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Friday, October 4, 2013

Park Visitors Find Ways Around Shutdown

The Grand Canyon Skywalk is open during the shutdown, because it's owned by the Hualapai Indian tribe. (L. Richard Martin, Jr./Flickr)

The Grand Canyon Skywalk is open during the shutdown, because it’s owned by the Hualapai Indian tribe. (L. Richard Martin, Jr./Flickr)

Tourists planning to visit the Grand Canyon, Yosemite, Big Bend and other national parks were disappointed to find the parks closed due to the government shutdown.

But many people who traveled long distances to visit the nation’s open wilderness are finding alternatives, and local towns and businesses are benefiting.

From the Here & Now Contributors Network, Laurel Morales and Lorne Matalon of Fronteras Desk report.

Reporters

Transcript

JEREMY HOBSON, HOST:

From NPR and WBUR Boston, I'm Jeremy Hobson. This is HERE AND NOW.

With the Grand Canyon and other national parks closed for business due to the government shutdown, what is a tourist to do? Well, some people who've traveled thousands of miles to hike or camp or paddle in the national parks are deciding to go to nearby towns instead. We have two reports now from the HERE AND NOW Contributors Network, starting with Fronteras reporter Laurel Morales in Flagstaff, Arizona.

UNIDENTIFIED MAN: Are you guys ready?

UNIDENTIFIED WOMAN: Yup.

UNIDENTIFIED MAN: (Unintelligible)

LAUREL MORALES, BYLINE: At the top of Mount Humphreys near Flagstaff, many people who were turned away at the gate of the Grand Canyon have come to take in the views from the nearby ski resort Skyride. It was a 2,000-mile cross-country trek for Vicki Watson(ph) to see the Grand Canyon.

VICKI WATSON: The day I left North Carolina, I was - I mean, I just knew it was going to happen, and I was really, really, really upset. And I guess I finally had to just come to terms with, you know, the fact that there's nothing that anybody could do about it.

MORALES: While it's not the same, Watson can see the edge of the Grand Canyon from the mountaintop.

WATSON: Good. Then I can say I saw it, can't I?

(LAUGHTER)

MORALES: Muriel Gogh(ph) and her travel companion came from New York to see the Grand Canyon. They had planned to tour several national parks in the Southwest this week.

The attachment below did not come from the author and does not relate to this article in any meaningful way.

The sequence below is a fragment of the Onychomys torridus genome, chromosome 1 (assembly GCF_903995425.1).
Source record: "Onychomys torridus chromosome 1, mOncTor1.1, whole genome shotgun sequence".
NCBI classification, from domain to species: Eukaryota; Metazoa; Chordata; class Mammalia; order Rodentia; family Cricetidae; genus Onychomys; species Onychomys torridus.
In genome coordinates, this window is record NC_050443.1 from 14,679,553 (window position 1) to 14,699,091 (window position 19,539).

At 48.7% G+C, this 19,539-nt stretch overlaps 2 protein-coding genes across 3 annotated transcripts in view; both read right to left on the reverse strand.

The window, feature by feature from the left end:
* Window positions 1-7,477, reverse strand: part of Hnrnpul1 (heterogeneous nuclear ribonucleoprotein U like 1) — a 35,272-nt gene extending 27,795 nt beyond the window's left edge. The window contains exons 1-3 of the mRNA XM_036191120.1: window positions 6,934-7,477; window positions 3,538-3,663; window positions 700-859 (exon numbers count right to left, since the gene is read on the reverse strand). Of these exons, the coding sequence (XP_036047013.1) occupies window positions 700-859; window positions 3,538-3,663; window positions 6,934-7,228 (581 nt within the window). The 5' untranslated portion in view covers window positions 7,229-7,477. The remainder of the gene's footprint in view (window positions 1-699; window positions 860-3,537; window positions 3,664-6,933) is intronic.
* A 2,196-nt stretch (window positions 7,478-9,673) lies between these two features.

MURIEL GOGH: I'm retired. I don't know whether I'd be able to get back out here again, and there are so many other places in the country I'd like to see. But the Grand Canyon is like a marvel, and the idea of missing it is very upsetting.

MORALES: Gogh says she will try to make the best of it, but she's still frustrated.

GOGH: I think we were most angry all of these things for vacationers were closed and some more serious programs as well, but yet that Congress was still being paid. And we felt there was something wrong with that picture.

MORALES: In addition to the distant view from Mount Humphreys, visitors determined to see the Grand Canyon can camp on forest lands adjacent to the park or access it from reservation land. The Hualapai tribe has seen a spike in tourism at Grand Canyon West, where you can walk out over the Canyon on a Plexiglas horseshoe walkway.

And if visitors want to travel down into the canyon, they can still visit Supai village where the Havasupai tribe lives. This time of year, the turquoise-blue water is too cold to swim, but tourist can photograph the incredible waterfalls. I'm Laurel Morales in Flagstaff.

LORNE MATALON, BYLINE: This is Lorne Matalon in Marfa, Texas, gateway to Big Bend National Park. It's an epic landscape of color and rock that hugs the Rio Grande and draws rafters from around the world. They see Mexico to their right and the U.S. to their left as they float downriver.

The park is closed, translating into unexpected revenue for some, at least temporarily: tourists drawn to the Big Bend during a wait mode in Marfa, a hub of ranching art and culture in West Texas. And they're spending money while they wait. Not a bad place to hunker down, but not the preferred option for Londoner Mateo Sevee(ph).

MATEO SEVEE: It's such a letdown not to go to the Big Bend, really.

MATALON: He's with 25 friends traveling in two vans rented specifically to travel to the Big Bend, among them Sheena Gaegin(ph) from County Tipperary of Ireland.

SHEENA GAEGIN: And so many of us are from so far away, and who knows when we'll be able to get this opportunity again.

MATALON: Marfa restaurateur Maya Keck(ph) is conflicted about the unexpected sight of midweek tourists in a tranquil town.

MAYA KECK: It puts me in a weird position because I don't want to think that there is an upside to the government shutdown. But we have been extremely busy, and I don't exactly know what to attribute that to, other than the fact that there might be tourists up here that had initially planned to be in the Big Bend National Park.

MATALON: River guide Greg Hennington(ph) says he's hoping to bring rafters on the river in a nearby state park. But that's not his preferred option either.

GREG HENNINGTON: We fight Mother Nature enough. It's frustrating now to have to fight our own government in terms of getting it to operate properly so that we can enjoy the national park.

MATALON: Hennington says the Big Bend's beauty isn't confined to the national park. But while the park is closed, it's a lot harder to access that remote splendor. I'm Lorne Matalon in Marfa, Texas.

HOBSON: And still to come, what is happening to those chemical weapons in Syria. We'll be back with that in a minute. HERE AND NOW. Transcript provided by NPR, Copyright NPR.


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Robin Young and Jeremy Hobson host Here & Now, a live two-hour production of NPR and WBUR Boston.

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